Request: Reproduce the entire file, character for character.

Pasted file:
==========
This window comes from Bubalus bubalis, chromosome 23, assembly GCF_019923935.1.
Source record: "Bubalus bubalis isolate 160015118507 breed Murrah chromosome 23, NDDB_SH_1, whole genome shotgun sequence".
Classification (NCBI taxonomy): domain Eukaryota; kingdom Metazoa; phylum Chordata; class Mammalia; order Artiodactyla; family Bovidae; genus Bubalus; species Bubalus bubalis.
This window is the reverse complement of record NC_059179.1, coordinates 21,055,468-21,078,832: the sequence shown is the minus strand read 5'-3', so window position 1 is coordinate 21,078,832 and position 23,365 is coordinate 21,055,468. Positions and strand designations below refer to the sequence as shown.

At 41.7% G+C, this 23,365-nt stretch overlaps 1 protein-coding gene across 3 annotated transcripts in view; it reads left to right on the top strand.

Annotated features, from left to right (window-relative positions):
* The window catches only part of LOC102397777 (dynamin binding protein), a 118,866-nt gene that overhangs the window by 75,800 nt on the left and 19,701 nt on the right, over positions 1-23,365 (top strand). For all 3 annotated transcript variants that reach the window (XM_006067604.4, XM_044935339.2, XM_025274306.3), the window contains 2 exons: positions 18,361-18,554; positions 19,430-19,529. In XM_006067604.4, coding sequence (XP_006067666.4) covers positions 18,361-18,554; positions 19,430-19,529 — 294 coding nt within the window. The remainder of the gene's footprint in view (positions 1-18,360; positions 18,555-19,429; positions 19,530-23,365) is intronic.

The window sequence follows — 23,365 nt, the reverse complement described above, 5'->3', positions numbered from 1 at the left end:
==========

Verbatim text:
This window comes from Bubalus bubalis, chromosome 23, assembly GCF_019923935.1.
Source record: "Bubalus bubalis isolate 160015118507 breed Murrah chromosome 23, NDDB_SH_1, whole genome shotgun sequence".
Classification (NCBI taxonomy): domain Eukaryota; kingdom Metazoa; phylum Chordata; class Mammalia; order Artiodactyla; family Bovidae; genus Bubalus; species Bubalus bubalis.
This window is the reverse complement of record NC_059179.1, coordinates 21,055,468-21,078,832: the sequence shown is the minus strand read 5'-3', so window position 1 is coordinate 21,078,832 and position 23,365 is coordinate 21,055,468. Positions and strand designations below refer to the sequence as shown.

At 41.7% G+C, this 23,365-nt stretch overlaps 1 protein-coding gene across 3 annotated transcripts in view; it reads left to right on the top strand.

Annotated features, from left to right (window-relative positions):
* The window catches only part of LOC102397777 (dynamin binding protein), a 118,866-nt gene that overhangs the window by 75,800 nt on the left and 19,701 nt on the right, over positions 1-23,365 (top strand). For all 3 annotated transcript variants that reach the window (XM_006067604.4, XM_044935339.2, XM_025274306.3), the window contains 2 exons: positions 18,361-18,554; positions 19,430-19,529. In XM_006067604.4, coding sequence (XP_006067666.4) covers positions 18,361-18,554; positions 19,430-19,529 — 294 coding nt within the window. The remainder of the gene's footprint in view (positions 1-18,360; positions 18,555-19,429; positions 19,530-23,365) is intronic.

The window sequence follows — 23,365 nt, the reverse complement described above, 5'->3', positions numbered from 1 at the left end: